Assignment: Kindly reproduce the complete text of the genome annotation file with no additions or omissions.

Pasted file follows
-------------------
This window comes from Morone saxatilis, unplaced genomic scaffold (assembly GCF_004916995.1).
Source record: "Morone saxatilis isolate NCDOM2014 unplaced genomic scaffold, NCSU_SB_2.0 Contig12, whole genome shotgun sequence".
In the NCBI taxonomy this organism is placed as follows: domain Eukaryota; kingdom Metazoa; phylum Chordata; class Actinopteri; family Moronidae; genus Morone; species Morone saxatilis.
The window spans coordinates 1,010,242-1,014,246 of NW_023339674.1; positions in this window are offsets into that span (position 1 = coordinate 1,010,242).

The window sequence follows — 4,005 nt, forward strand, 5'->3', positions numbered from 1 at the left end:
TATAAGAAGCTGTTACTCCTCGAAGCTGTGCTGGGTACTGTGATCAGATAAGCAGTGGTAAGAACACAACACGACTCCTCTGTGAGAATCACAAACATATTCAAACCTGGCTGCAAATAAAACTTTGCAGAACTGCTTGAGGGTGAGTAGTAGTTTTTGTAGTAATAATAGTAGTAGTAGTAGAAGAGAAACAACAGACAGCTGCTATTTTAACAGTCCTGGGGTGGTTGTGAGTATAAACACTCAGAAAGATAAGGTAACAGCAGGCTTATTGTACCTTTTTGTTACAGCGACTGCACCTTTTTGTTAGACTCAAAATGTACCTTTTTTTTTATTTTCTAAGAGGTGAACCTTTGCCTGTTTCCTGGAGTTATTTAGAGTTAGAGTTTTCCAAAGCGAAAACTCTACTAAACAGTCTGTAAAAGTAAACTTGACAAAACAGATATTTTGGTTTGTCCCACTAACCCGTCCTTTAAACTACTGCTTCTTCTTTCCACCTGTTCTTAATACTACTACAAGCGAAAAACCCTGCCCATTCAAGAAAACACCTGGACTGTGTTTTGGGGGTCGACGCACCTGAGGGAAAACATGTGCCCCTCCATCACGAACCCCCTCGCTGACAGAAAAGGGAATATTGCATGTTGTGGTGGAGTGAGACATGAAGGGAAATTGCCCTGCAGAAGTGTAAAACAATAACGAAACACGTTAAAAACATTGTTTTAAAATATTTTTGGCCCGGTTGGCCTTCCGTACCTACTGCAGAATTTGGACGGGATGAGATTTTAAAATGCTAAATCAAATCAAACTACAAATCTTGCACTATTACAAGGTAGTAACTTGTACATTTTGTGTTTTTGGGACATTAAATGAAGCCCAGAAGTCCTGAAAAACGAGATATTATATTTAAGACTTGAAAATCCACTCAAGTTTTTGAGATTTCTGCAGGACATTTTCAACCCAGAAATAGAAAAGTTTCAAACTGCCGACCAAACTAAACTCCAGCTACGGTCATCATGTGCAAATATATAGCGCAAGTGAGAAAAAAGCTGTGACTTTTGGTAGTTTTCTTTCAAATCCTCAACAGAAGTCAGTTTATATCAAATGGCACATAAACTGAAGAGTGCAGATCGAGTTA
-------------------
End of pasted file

This window comes from Morone saxatilis, unplaced genomic scaffold (assembly GCF_004916995.1).
Source record: "Morone saxatilis isolate NCDOM2014 unplaced genomic scaffold, NCSU_SB_2.0 Contig12, whole genome shotgun sequence".
In the NCBI taxonomy this organism is placed as follows: domain Eukaryota; kingdom Metazoa; phylum Chordata; class Actinopteri; family Moronidae; genus Morone; species Morone saxatilis.
The window spans coordinates 1,010,242-1,014,246 of NW_023339674.1; positions in this window are offsets into that span (position 1 = coordinate 1,010,242).

The window sequence follows — 4,005 nt, forward strand, 5'->3', positions numbered from 1 at the left end:
TATAAGAAGCTGTTACTCCTCGAAGCTGTGCTGGGTACTGTGATCAGATAAGCAGTGGTAAGAACACAACACGACTCCTCTGTGAGAATCACAAACATATTCAAACCTGGCTGCAAATAAAACTTTGCAGAACTGCTTGAGGGTGAGTAGTAGTTTTTGTAGTAATAATAGTAGTAGTAGTAGAAGAGAAACAACAGACAGCTGCTATTTTAACAGTCCTGGGGTGGTTGTGAGTATAAACACTCAGAAAGATAAGGTAACAGCAGGCTTATTGTACCTTTTTGTTACAGCGACTGCACCTTTTTGTTAGACTCAAAATGTACCTTTTTTTTTATTTTCTAAGAGGTGAACCTTTGCCTGTTTCCTGGAGTTATTTAGAGTTAGAGTTTTCCAAAGCGAAAACTCTACTAAACAGTCTGTAAAAGTAAACTTGACAAAACAGATATTTTGGTTTGTCCCACTAACCCGTCCTTTAAACTACTGCTTCTTCTTTCCACCTGTTCTTAATACTACTACAAGCGAAAAACCCTGCCCATTCAAGAAAACACCTGGACTGTGTTTTGGGGGTCGACGCACCTGAGGGAAAACATGTGCCCCTCCATCACGAACCCCCTCGCTGACAGAAAAGGGAATATTGCATGTTGTGGTGGAGTGAGACATGAAGGGAAATTGCCCTGCAGAAGTGTAAAACAATAACGAAACACGTTAAAAACATTGTTTTAAAATATTTTTGGCCCGGTTGGCCTTCCGTACCTACTGCAGAATTTGGACGGGATGAGATTTTAAAATGCTAAATCAAATCAAACTACAAATCTTGCACTATTACAAGGTAGTAACTTGTACATTTTGTGTTTTTGGGACATTAAATGAAGCCCAGAAGTCCTGAAAAACGAGATATTATATTTAAGACTTGAAAATCCACTCAAGTTTTTGAGATTTCTGCAGGACATTTTCAACCCAGAAATAGAAAAGTTTCAAACTGCCGACCAAACTAAACTCCAGCTACGGTCATCATGTGCAAATATATAGCGCAAGTGAGAAAAAAGCTGTGACTTTTGGTAGTTTTCTTTCAAATCCTCAACAGAAGTCAGTTTATATCAAATGGCACATAAACTGAAGAGTGCAGATCGAGTTA